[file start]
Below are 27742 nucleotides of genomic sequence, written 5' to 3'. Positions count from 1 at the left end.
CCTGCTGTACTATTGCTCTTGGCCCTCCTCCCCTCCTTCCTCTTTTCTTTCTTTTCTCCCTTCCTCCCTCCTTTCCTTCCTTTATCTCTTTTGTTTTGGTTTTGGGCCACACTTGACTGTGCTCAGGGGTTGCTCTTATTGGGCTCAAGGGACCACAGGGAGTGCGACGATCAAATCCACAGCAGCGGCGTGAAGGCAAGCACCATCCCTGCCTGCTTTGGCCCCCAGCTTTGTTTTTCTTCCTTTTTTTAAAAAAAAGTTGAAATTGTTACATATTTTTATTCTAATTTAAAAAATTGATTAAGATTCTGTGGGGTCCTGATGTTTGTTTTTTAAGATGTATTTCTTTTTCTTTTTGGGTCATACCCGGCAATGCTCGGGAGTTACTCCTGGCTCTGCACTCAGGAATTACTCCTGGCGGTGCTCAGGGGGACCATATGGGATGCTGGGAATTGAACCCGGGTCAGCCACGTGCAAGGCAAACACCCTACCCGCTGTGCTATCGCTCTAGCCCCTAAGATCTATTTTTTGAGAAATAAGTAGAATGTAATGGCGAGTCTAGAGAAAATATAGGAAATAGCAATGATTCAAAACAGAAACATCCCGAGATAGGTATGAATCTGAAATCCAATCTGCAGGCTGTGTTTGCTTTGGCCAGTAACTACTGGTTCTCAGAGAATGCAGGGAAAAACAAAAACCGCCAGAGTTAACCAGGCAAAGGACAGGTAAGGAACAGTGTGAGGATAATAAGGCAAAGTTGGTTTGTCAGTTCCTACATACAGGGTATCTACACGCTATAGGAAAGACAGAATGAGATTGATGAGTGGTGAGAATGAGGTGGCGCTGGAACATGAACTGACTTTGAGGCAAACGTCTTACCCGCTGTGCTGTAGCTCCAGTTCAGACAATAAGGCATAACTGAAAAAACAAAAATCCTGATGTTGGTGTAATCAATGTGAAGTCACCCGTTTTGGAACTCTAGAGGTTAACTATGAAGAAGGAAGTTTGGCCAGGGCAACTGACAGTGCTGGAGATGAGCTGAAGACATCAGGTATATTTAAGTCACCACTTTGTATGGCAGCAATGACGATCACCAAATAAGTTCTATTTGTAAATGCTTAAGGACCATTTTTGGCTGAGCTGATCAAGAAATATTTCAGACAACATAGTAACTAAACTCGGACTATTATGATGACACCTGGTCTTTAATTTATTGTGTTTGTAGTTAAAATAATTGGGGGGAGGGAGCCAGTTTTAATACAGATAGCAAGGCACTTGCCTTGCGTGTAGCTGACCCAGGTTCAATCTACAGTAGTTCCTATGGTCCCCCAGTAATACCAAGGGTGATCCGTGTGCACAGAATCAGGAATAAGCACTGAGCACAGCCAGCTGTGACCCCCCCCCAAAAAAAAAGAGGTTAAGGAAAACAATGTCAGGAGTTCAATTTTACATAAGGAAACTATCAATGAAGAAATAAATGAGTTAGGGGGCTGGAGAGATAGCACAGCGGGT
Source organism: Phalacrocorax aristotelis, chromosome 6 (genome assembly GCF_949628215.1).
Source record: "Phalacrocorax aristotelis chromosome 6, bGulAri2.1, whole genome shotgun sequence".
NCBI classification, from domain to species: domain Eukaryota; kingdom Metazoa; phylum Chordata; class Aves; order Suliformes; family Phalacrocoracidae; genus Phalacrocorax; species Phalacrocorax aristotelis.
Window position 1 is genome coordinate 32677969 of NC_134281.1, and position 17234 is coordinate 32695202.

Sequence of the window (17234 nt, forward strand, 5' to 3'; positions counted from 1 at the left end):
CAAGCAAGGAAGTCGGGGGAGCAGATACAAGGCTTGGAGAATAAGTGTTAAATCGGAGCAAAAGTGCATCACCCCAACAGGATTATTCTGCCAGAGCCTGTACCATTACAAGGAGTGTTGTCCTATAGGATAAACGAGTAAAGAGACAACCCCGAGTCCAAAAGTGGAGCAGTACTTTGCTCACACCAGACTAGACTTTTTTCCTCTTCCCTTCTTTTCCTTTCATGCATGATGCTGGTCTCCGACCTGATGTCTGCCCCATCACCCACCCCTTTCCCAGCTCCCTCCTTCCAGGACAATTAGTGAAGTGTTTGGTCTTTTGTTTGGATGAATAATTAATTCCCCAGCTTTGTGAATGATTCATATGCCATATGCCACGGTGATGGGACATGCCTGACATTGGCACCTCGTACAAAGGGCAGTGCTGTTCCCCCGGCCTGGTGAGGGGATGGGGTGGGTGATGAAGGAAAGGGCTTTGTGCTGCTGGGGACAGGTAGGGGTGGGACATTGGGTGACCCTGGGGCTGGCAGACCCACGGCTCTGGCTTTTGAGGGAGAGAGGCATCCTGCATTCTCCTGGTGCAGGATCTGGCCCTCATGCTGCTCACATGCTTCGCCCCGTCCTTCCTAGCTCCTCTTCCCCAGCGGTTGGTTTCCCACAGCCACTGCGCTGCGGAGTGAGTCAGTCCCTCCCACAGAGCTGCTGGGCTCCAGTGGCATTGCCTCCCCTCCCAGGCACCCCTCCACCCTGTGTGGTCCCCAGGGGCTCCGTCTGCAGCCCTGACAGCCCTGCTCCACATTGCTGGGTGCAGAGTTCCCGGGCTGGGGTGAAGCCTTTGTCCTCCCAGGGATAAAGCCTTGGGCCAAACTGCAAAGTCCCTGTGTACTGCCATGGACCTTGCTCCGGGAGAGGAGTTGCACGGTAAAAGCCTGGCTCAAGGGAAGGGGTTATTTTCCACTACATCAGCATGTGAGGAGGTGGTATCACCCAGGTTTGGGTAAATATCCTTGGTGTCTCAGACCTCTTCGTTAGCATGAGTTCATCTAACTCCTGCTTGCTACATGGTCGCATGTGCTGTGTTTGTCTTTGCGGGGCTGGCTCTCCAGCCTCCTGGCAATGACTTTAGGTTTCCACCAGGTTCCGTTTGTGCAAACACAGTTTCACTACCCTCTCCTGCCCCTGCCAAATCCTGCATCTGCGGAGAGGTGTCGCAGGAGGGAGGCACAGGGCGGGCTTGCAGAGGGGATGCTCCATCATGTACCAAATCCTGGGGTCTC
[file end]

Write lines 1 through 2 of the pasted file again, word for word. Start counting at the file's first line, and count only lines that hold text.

Below are 27742 nucleotides of genomic sequence, written 5' to 3'. Positions count from 1 at the left end.
CCTGCTGTACTATTGCTCTTGGCCCTCCTCCCCTCCTTCCTCTTTTCTTTCTTTTCTCCCTTCCTCCCTCCTTTCCTTCCTTTATCTCTTTTGTTTTGGTTTTGGGCCACACTTGACTGTGCTCAGGGGTTGCTCTTATTGGGCTCAAGGGACCACAGGGAGTGCGACGATCAAATCCACAGCAGCGGCGTGAAGGCAAGCACCATCCCTGCCTGCTTTGGCCCCCAGCTTTGTTTTTCTTCCTTTTTTTAAAAAAAAGTTGAAATTGTTACATATTTTTATTCTAATTTAAAAAATTGATTAAGATTCTGTGGGGTCCTGATGTTTGTTTTTTAAGATGTATTTCTTTTTCTTTTTGGGTCATACCCGGCAATGCTCGGGAGTTACTCCTGGCTCTGCACTCAGGAATTACTCCTGGCGGTGCTCAGGGGGACCATATGGGATGCTGGGAATTGAACCCGGGTCAGCCACGTGCAAGGCAAACACCCTACCCGCTGTGCTATCGCTCTAGCCCCTAAGATCTATTTTTTGAGAAATAAGTAGAATGTAATGGCGAGTCTAGAGAAAATATAGGAAATAGCAATGATTCAAAACAGAAACATCCCGAGATAGGTATGAATCTGAAATCCAATCTGCAGGCTGTGTTTGCTTTGGCCAGTAACTACTGGTTCTCAGAGAATGCAGGGAAAAACAAAAACCGCCAGAGTTAACCAGGCAAAGGACAGGTAAGGAACAGTGTGAGGATAATAAGGCAAAGTTGGTTTGTCAGTTCCTACATACAGGGTATCTACACGCTATAGGAAAGACAGAATGAGATTGATGAGTGGTGAGAATGAGGTGGCGCTGGAACATGAACTGACTTTGAGGCAAACGTCTTACCCGCTGTGCTGTAGCTCCAGTTCAGACAATAAGGCATAACTGAAAAAACAAAAATCCTGATGTTGGTGTAATCAATGTGAAGTCACCCGTTTTGGAACTCTAGAGGTTAACTATGAAGAAGGAAGTTTGGCCAGGGCAACTGACAGTGCTGGAGATGAGCTGAAGACATCAGGTATATTTAAGTCACCACTTTGTATGGCAGCAATGACGATCACCAAATAAGTTCTATTTGTAAATGCTTAAGGACCATTTTTGGCTGAGCTGATCAAGAAATATTTCAGACAACATAGTAACTAAACTCGGACTATTATGATGACACCTGGTCTTTAATTTATTGTGTTTGTAGTTAAAATAATTGGGGGGAGGGAGCCAGTTTTAATACAGATAGCAAGGCACTTGCCTTGCGTGTAGCTGACCCAGGTTCAATCTACAGTAGTTCCTATGGTCCCCCAGTAATACCAAGGGTGATCCGTGTGCACAGAATCAGGAATAAGCACTGAGCACAGCCAGCTGTGACCCCCCCCCAAAAAAAAAGAGGTTAAGGAAAACAATGTCAGGAGTTCAATTTTACATAAGGAAACTATCAATGAAGAAATAAATGAGTTAGGGGGCTGGAGAGATAGCACAGCGGGT